You can design your own custom boards for the Edison module, and make your prototypes and commercial products with no problems. I recommend you to check the Edison FAQ about this topic in the following site: Frequently Asked Questions for Intel® Edison Development Boards and...
SpiderKenny, there aren't plans to change the Edison in the near future.
>should I take the schematic of edison and embed that into the main board of the product?
Where did you get the schematic of the Edison module to copy it into your product?
Even if you had it, you would have to make a 6-8 layer pcb and ask an advanced manufacturing facility to place and solder all tiny bga chips. That will cost $$$.
You probably think about copying the mini breakout board.
The only crucial thing is a power supply for the Edison module, only 1 voltage. Then the Edison module will provide 3.3V and 1.8V. Select a power chip that is most suitable for your product.
The Serial<->USB chip connection is nice to have on board, but the FTDI chip FT232R costs $3-4. You may just need a breakout board with it for the initial configuration.
If Intel changes the Edison module, it would be nice if it'll keep the socket.
>Where did you get the schematic of the Edison module to copy it into your product?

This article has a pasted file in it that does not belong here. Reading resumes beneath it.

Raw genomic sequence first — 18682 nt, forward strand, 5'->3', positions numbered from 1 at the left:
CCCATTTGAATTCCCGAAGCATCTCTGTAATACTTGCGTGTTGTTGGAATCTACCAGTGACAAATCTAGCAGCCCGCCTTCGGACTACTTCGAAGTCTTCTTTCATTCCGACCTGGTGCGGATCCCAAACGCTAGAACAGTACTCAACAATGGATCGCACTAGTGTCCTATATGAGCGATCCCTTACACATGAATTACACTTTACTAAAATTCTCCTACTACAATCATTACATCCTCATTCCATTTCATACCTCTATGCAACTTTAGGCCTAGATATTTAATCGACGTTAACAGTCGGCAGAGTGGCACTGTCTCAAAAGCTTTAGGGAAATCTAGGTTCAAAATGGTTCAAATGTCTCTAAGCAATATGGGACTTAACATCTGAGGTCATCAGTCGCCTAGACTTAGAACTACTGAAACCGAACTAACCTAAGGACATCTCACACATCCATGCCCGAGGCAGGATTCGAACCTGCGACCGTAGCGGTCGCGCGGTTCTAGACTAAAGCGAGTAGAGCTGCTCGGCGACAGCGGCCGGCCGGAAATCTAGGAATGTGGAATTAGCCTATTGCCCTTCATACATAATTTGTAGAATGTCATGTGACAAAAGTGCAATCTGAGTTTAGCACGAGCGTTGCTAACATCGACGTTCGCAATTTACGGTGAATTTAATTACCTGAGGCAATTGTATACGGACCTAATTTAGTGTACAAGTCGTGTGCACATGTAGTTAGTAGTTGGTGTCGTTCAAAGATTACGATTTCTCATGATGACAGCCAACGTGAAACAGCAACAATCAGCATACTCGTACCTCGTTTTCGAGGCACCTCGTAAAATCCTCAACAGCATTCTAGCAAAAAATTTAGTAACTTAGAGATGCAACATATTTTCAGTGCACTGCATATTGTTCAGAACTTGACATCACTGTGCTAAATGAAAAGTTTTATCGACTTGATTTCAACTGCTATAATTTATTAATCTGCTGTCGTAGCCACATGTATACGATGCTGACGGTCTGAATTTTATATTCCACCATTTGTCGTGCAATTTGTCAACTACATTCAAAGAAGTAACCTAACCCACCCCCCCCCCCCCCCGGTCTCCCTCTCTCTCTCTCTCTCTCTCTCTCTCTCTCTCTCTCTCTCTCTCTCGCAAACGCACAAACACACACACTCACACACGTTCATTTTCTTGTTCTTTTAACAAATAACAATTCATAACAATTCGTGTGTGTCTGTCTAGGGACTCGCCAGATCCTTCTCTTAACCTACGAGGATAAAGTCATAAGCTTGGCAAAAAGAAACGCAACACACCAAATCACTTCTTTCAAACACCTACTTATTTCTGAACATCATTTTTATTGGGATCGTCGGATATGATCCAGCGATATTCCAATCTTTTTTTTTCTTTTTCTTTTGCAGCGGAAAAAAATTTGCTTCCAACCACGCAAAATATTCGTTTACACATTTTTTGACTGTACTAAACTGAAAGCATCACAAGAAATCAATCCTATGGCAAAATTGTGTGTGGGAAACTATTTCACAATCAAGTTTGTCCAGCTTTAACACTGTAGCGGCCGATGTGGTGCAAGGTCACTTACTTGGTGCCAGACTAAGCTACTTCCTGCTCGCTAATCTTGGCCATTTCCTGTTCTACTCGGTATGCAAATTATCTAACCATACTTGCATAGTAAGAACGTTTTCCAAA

I don't! But I'm certain that Intel will have Atom reference designs available for commercial users.
My client would not wish to buy, say, 2000 edison boards up-front. So we'd need to be sure of long term (2 years+) availability before committing to manufacture.
It might be more commercially viable to get a reference design from intel and embed Atom instead, (BGA is no problem). However Edison is a great way to prototype such a product.
Your numbers are minuscule for big discounts. You'll be buying Atom processors like x5-Z8300 for $20-30.
The Edison module integrates the Atom processor, RAM, flash, Wi-Fi, power supply for $50. You just add a connector and space for the Edison module on your pcb.
In a couple years, the Edison may be replaced by a more powerful thing. Then you just redo the interface to a new connector.
Believe it or not, but there are a lot of high valued products out there that sell only in 1000's over the life time (5-10 years). Hint: industrial automation.
However respinning a board design and for instance obtaining certain product certification for the revised board (and not to mention software modification) may easily cost $50000. When the initial design was good enough, there is no value in upgrading to a 'more powerful' processor and it only costs.
Long term availability is key, or alternatively a smooth upgrade path, in this case minimally the Edison form factor, connector and voltage levels should not change for a 10 year period or so.
Vincenze said "Why would a user buy your client's product with the outdated Edison I when the Edison II with twice as much memory, etc will be available?"
The end user doesn't know what's inside my product.
Do you care what processor is inside, say for example, your washing machine? Does it matter if there is a newer version of that processor? NO! Of course not! It only matters that it works as specified!
(My product is not anything like a washing machine, just using it as a vanilla example).
FerryT Understands the situation, and also understands why as a designer we need to know about long term availability.